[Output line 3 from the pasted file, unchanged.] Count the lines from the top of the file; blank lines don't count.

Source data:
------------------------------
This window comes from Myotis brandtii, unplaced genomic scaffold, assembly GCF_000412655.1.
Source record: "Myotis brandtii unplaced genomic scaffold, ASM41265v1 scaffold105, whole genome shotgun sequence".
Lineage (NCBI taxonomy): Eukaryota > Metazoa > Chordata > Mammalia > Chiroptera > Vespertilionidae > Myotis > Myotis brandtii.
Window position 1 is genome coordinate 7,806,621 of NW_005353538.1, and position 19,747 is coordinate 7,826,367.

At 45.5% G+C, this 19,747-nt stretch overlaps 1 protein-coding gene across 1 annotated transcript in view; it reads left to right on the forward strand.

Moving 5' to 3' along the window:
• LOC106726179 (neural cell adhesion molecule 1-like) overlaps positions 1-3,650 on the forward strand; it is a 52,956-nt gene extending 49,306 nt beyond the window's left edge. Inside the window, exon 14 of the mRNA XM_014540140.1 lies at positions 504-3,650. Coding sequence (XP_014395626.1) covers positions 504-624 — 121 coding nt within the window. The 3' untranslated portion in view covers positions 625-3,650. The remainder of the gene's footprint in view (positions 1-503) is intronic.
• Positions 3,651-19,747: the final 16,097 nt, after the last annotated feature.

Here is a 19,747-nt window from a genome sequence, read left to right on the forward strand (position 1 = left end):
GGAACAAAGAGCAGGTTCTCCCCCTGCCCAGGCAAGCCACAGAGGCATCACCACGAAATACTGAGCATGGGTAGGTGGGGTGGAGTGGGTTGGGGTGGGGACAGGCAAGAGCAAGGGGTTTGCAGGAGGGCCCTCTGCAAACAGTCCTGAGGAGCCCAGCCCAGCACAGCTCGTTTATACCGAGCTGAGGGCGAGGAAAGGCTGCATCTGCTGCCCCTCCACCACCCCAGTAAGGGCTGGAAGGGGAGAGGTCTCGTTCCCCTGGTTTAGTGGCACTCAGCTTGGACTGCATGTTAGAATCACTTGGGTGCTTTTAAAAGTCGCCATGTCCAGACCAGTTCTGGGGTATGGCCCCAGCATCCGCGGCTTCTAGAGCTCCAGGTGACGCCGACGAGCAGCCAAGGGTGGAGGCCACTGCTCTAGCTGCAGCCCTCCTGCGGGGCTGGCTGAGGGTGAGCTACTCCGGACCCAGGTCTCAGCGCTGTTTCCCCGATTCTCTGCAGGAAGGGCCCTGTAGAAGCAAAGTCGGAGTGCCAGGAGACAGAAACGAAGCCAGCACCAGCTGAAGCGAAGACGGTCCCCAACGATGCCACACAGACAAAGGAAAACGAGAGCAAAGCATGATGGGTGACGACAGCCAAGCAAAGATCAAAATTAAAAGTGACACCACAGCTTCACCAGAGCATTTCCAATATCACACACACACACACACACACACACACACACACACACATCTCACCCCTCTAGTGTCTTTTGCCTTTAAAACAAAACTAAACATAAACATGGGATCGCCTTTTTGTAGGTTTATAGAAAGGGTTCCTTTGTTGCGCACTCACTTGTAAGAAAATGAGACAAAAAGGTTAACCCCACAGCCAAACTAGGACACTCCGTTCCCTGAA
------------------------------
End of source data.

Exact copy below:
Lineage (NCBI taxonomy): Eukaryota > Metazoa > Chordata > Mammalia > Chiroptera > Vespertilionidae > Myotis > Myotis brandtii.